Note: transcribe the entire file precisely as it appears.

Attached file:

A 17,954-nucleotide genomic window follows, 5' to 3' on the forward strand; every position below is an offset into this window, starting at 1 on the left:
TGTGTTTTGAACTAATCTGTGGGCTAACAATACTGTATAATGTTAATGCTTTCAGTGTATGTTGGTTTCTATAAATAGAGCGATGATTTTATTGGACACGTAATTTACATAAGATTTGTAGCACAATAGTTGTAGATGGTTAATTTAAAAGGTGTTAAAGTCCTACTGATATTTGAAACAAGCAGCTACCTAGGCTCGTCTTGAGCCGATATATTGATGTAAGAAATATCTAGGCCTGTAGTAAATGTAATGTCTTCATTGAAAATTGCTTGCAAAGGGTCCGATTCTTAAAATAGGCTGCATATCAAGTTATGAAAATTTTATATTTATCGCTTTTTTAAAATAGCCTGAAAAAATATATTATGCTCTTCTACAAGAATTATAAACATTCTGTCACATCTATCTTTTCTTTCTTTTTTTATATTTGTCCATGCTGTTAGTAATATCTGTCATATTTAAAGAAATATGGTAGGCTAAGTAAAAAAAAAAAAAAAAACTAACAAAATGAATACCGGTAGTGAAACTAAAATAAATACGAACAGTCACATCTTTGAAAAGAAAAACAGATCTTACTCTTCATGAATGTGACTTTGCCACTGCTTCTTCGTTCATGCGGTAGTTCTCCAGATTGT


A 17,954-nucleotide genomic window follows, 5' to 3' on the forward strand; every position below is an offset into this window, starting at 1 on the left:
TGTGTTTTGAACTAATCTGTGGGCTAACAATACTGTATAATGTTAATGCTTTCAGTGTATGTTGGTTTCTATAAATAGAGCGATGATTTTATTGGACACGTAATTTACATAAGATTTGTAGCACAATAGTTGTAGATGGTTAATTTAAAAGGTGTTAAAGTCCTACTGATATTTGAAACAAGCAGCTACCTAGGCTCGTCTTGAGCCGATATATTGATGTAAGAAATATCTAGGCCTGTAGTAAATGTAATGTCTTCATTGAAAATTGCTTGCAAAGGGTCCGATTCTTAAAATAGGCTGCATATCAAGTTATGAAAATTTTATATTTATCGCTTTTTTAAAATAGCCTGAAAAAATATATTATGCTCTTCTACAAGAATTATAAACATTCTGTCACATCTATCTTTTCTTTCTTTTTTTATATTTGTCCATGCTGTTAGTAATATCTGTCATATTTAAAGAAATATGGTAGGCTAAGTAAAAAAAAAAAAAAAAACTAACAAAATGAATACCGGTAGTGAAACTAAAATAAATACGAACAGTCACATCTTTGAAAAGAAAAACAGATCTTACTCTTCATGAATGTGACTTTGCCACTGCTTCTTCGTTCATGCGGTAGTTCTCCAGATTGT